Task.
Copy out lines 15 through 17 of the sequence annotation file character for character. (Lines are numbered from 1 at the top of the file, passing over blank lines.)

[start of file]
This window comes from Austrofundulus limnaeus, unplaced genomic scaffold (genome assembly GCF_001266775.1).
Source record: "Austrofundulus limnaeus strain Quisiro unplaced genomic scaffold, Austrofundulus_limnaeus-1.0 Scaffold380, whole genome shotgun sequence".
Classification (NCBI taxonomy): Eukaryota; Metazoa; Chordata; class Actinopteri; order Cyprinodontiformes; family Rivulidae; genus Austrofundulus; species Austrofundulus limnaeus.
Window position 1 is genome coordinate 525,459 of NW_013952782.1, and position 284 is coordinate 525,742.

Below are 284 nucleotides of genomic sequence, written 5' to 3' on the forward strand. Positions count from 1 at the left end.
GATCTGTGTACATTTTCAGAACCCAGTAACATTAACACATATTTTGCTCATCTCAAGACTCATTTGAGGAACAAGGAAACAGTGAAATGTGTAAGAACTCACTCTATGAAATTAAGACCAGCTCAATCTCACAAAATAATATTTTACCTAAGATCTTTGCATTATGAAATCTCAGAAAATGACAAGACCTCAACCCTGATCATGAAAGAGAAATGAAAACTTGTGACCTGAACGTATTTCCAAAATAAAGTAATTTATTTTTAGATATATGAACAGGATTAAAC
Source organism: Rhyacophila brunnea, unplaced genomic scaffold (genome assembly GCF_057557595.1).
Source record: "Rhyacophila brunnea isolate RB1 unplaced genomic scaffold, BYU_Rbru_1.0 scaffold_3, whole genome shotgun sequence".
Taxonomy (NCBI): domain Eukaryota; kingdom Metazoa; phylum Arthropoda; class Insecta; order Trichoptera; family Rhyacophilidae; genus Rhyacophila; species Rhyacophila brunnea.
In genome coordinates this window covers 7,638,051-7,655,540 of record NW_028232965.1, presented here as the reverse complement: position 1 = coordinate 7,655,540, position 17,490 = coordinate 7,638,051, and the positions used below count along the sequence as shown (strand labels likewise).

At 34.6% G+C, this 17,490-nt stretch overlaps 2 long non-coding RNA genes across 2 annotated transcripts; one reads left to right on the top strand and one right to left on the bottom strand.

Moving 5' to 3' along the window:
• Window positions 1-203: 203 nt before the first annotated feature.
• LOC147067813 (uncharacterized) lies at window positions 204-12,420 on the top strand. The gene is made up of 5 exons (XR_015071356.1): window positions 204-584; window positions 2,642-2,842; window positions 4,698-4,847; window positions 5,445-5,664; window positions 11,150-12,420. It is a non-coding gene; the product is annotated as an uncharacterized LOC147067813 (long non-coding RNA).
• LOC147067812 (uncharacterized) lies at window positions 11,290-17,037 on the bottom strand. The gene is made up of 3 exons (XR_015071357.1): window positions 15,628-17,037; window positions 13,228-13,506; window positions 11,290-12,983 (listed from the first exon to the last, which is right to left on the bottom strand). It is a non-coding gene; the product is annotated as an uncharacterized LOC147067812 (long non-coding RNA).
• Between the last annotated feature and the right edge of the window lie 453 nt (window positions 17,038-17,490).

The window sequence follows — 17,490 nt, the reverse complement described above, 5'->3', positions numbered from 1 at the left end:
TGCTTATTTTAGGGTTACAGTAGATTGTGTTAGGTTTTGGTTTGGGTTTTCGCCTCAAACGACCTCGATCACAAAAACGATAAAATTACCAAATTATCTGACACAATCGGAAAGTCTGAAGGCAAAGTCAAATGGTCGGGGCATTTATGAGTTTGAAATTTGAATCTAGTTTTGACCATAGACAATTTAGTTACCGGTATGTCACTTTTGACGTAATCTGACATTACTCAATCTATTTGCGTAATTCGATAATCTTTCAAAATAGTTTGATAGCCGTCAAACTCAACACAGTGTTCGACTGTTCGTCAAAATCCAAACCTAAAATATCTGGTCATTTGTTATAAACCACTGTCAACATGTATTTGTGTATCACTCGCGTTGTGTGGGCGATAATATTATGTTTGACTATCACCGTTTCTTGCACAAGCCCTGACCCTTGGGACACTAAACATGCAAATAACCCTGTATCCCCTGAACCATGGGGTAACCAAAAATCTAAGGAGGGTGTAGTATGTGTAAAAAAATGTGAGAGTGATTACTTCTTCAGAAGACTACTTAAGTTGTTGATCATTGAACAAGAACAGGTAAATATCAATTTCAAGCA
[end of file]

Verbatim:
• LOC147067812 (uncharacterized) lies at window positions 11,290-17,037 on the bottom strand. The gene is made up of 3 exons (XR_015071357.1): window positions 15,628-17,037; window positions 13,228-13,506; window positions 11,290-12,983 (listed from the first exon to the last, which is right to left on the bottom strand). It is a non-coding gene; the product is annotated as an uncharacterized LOC147067812 (long non-coding RNA).
• Between the last annotated feature and the right edge of the window lie 453 nt (window positions 17,038-17,490).

The window sequence follows — 17,490 nt, the reverse complement described above, 5'->3', positions numbered from 1 at the left end: